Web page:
How to Start a Story

There was a boy called Eustace Clarence Scrubb, and he almost deserved it.

~ C.S. Lewis, The Voyage of the Dawn Treader

Any writer worth her ink and paper knows the importance of starting a story with a really good line. An interesting or clever first line grabs the reader’s attention right away. First impressions are important, you know!

The quote above from C.S. Lewis is one of my favorite opening lines of any story. It’s witty and succinct, and also tells us several important things right away while setting up one or two intriguing questions:

  1. Eustace Clarence Scrubb is a character in this story.
  2. He is also a boy.
  3. His name is terrible.
  4. He almost deserves his name—why?
  5. The lousy name suggests that his parents, who (presumably) named him, are probably unusual in some way or simply have poor taste. (Spoiler: It’s a bit of both.) What is their deal?

In just thirteen words, the author has begun to set the stage for the story, and told a joke into the bargain. That, dear reader, is how it is done.

Here, in no particular order, are some of my favorite opening lines in literature.

When Gregor Samsa woke up one morning from unsettling dreams, he found himself changed in his bed into a monstrous vermin.

~ Franz Kafka, The Metamorphosis

I have yet to read The Metamorphosis by Kafka—it’s on my reading list, which continues to grow at an alarming rate—but this line is fantastic. I mean, after reading this line, I really want to find out what happens next.

It is a truth universally acknowledged, that a single man in possession of a good fortune, must be in want of a wife.

~ Jane Austen, Pride and Prejudice

As many of my friends know only too well, I have read only one book by Jane Austen, and hated it with the burning passion of ten thousand suns. Mark Twain put it well: “I often want to criticise Jane Austen, but her books madden me so that I can’t conceal my frenzy from the reader; and therefore I have to stop every time I begin. Every time I read Pride and Prejudice I want to dig her up and beat her over the skull with her own shin-bone.” However, as much as I disliked Pride and Prejudice, I have to admit that it has one heck of a first line. It wryly pokes fun at the expectations of high society with its “truth universally acknowledged,” and also hints at the plot of the novel.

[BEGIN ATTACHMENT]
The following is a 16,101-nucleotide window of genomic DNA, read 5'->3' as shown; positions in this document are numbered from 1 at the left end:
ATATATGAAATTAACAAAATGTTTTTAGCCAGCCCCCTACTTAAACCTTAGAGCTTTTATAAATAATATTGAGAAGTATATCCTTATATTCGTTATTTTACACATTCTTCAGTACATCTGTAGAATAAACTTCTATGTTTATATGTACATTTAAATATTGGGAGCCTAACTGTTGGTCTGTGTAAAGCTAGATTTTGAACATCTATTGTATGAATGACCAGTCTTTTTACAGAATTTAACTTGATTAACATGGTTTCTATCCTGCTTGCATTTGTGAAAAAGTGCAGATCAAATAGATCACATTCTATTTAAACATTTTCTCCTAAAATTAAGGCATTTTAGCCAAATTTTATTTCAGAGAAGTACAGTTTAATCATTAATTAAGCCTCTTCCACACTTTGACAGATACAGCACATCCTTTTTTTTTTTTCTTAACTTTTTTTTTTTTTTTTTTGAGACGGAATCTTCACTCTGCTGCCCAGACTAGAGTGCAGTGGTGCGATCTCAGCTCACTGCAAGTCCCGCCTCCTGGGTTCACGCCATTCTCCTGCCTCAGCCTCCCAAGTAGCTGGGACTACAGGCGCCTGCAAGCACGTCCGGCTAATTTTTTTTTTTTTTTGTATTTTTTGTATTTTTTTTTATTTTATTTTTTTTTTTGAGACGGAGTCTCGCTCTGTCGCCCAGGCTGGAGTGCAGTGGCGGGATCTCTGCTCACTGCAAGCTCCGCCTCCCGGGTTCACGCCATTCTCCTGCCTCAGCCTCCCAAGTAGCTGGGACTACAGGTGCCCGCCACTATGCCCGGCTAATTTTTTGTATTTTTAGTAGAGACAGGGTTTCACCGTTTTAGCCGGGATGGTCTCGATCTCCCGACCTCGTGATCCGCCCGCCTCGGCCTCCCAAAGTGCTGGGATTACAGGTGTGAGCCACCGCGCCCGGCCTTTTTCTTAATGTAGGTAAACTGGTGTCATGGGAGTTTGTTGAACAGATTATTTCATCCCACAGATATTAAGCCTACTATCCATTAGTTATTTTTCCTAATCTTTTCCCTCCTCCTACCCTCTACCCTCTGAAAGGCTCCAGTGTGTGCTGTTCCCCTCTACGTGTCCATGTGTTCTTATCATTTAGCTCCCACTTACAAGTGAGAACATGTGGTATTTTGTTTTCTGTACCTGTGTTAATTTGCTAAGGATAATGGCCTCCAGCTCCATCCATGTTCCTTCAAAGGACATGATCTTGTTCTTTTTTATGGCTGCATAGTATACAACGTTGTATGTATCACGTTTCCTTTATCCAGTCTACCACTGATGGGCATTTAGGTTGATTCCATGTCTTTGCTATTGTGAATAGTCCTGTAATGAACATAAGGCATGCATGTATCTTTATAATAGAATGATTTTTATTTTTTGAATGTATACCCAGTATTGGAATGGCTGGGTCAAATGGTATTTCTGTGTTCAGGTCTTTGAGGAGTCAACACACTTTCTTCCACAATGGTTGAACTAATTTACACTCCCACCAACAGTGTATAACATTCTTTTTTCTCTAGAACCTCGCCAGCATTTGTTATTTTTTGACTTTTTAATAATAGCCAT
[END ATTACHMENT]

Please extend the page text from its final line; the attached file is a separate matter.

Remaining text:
In a hole in the ground lived a hobbit.

~ J.R.R. Tolkien, The Hobbit

All right, I admit it: I love this one mostly for sentimental reasons. That doesn’t mean it isn’t a great opening line. What is a hobbit? Why does it live in a hole in the ground? The following paragraphs elaborate with surprising information: the hobbit lives not in “a nasty, dirty, wet hole, filled with the ends of worms and an oozy smell, nor yet a dry, bare, sandy hole,” but in a neat, comfortable, luxurious home built inside a hill. This line is an intriguing set-up to a few really engaging paragraphs… assuming the reader doesn’t mind starting the story at a leisurely pace.

What is your favorite opening line in literature? Let us know in the comments!

2 thoughts on “How to Start a Story

  1. Some of my favorite opening lines are from:
    “Harry Potter and the Sorcerer’s Stone” by J.K. Rowling – “Mr. and Mrs. Dursley, of number four, Privet Drive, were proud to say that they were perfectly normal, thank you very much.”

    “Orthodoxy” by G.K. Chesterton – “The only possible excuse for this book is that it is an answer to a challenge.”

    “Great Expectations” by Charles Dickens – “My father’s family name being Pirrip, and my Christian name being Philip, my infant tongue could make of both names nothing longer or more explicit than Pip.”

    “That Hideous Strength” by C.S. Lewis – “‘Matrimony was ordained, thirdly,’ said Jane Studdock to herself, ‘for the mutual society, help, and comfort that the one ought to have of the other.'”

    Sorry for being so incredibly long.

    • Excellent opening lines, all. 🙂 They all begin great books, too. I really need to reread Orthodoxy… Chesterton is one of my favorite authors.

      There is no such thing as an overlong blog comment. No need to apologize!

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